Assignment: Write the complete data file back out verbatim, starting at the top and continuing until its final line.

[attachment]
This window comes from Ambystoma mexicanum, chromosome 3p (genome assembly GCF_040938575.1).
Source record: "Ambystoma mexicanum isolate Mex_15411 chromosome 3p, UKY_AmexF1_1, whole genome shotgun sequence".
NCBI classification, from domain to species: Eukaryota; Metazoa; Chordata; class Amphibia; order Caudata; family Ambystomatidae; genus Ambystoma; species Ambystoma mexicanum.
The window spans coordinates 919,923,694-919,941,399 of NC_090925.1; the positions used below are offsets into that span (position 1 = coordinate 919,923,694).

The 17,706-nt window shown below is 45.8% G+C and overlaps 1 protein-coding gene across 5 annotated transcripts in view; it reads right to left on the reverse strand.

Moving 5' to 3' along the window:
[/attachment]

This window comes from Ambystoma mexicanum, chromosome 3p (genome assembly GCF_040938575.1).
Source record: "Ambystoma mexicanum isolate Mex_15411 chromosome 3p, UKY_AmexF1_1, whole genome shotgun sequence".
NCBI classification, from domain to species: Eukaryota; Metazoa; Chordata; class Amphibia; order Caudata; family Ambystomatidae; genus Ambystoma; species Ambystoma mexicanum.
The window spans coordinates 919,923,694-919,941,399 of NC_090925.1; the positions used below are offsets into that span (position 1 = coordinate 919,923,694).

The 17,706-nt window shown below is 45.8% G+C and overlaps 1 protein-coding gene across 5 annotated transcripts in view; it reads right to left on the reverse strand.

Moving 5' to 3' along the window: